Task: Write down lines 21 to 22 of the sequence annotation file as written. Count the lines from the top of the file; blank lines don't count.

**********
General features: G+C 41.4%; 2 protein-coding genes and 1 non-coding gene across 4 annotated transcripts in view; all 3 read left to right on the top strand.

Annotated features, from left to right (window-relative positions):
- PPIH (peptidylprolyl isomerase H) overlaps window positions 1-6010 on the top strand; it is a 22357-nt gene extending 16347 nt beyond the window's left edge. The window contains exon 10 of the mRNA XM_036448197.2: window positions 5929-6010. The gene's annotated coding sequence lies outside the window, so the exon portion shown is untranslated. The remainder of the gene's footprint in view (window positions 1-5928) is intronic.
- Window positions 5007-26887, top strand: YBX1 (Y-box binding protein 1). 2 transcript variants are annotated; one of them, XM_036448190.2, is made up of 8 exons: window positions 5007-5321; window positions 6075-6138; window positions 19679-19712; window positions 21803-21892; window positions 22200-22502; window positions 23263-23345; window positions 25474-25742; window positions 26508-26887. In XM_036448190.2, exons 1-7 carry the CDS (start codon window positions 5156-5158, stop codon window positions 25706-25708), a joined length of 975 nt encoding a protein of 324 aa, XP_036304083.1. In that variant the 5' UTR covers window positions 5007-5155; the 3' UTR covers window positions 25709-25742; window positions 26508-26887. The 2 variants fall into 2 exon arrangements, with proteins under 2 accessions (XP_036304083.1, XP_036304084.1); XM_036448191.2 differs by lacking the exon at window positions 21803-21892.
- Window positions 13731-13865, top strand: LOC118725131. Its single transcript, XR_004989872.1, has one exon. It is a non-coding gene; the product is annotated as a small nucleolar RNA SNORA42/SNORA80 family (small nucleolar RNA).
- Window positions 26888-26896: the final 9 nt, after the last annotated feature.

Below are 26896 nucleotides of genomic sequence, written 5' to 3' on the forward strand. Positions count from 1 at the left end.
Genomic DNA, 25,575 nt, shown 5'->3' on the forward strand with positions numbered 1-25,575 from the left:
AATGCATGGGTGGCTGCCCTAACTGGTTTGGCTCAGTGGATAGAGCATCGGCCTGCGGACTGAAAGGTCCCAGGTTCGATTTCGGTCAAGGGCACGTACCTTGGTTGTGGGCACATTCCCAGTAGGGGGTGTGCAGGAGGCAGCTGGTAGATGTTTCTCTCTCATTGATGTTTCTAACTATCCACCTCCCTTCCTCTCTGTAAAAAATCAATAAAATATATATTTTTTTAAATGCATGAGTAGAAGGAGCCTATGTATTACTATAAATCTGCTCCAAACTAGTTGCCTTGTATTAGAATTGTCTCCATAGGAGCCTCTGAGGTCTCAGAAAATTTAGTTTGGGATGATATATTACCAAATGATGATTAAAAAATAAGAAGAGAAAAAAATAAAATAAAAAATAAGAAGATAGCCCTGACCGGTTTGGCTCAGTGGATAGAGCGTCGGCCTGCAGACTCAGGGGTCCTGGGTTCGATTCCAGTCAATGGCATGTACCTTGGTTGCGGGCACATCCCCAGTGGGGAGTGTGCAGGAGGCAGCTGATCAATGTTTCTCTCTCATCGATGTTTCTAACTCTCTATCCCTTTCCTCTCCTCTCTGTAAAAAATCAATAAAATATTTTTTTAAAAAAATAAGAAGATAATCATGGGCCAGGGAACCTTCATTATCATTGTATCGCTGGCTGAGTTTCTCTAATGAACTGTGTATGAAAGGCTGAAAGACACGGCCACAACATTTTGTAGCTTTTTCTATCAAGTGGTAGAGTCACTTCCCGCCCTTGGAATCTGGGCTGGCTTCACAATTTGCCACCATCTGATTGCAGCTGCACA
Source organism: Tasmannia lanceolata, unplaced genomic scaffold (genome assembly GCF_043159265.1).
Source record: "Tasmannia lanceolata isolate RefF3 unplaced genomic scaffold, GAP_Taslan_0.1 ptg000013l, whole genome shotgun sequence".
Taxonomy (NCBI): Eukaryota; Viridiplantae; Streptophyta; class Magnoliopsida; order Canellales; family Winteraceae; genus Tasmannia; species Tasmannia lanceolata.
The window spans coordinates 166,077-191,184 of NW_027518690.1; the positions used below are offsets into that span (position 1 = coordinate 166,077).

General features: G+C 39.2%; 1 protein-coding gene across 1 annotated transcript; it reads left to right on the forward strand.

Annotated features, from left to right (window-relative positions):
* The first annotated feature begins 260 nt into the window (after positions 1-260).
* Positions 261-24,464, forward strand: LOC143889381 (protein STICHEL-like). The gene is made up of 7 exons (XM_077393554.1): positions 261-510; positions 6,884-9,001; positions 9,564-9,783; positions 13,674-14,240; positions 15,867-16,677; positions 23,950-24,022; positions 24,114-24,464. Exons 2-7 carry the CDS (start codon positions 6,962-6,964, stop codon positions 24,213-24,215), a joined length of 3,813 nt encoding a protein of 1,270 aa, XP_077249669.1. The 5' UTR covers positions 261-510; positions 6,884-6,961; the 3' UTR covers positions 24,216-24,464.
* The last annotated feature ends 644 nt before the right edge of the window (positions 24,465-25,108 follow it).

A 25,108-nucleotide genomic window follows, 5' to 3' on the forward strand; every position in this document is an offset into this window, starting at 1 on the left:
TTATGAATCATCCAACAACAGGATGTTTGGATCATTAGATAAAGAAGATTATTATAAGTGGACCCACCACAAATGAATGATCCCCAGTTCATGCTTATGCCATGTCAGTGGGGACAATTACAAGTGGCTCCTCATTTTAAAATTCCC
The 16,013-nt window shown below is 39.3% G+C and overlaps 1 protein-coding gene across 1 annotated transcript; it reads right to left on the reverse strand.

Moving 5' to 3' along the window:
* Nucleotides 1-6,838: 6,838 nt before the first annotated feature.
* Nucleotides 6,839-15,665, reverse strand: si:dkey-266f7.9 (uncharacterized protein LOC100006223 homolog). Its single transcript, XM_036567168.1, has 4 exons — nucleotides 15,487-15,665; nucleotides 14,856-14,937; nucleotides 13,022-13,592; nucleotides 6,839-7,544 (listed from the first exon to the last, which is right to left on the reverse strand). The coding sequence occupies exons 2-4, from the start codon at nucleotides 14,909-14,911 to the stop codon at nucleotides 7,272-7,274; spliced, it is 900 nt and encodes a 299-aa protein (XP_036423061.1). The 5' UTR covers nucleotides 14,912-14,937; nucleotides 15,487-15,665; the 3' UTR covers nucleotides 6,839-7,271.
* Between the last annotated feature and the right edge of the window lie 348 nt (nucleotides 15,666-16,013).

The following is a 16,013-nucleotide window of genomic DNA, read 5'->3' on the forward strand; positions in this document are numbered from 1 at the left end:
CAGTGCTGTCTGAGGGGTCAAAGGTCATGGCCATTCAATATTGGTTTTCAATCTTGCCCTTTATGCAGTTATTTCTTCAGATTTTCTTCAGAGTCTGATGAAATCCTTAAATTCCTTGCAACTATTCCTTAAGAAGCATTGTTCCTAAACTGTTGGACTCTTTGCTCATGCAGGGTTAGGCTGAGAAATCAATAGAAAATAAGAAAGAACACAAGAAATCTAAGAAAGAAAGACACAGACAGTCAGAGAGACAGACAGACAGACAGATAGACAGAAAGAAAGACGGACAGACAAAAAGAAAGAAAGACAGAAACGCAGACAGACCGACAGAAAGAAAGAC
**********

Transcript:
The 16,013-nt window shown below is 39.3% G+C and overlaps 1 protein-coding gene across 1 annotated transcript; it reads right to left on the reverse strand.

Moving 5' to 3' along the window: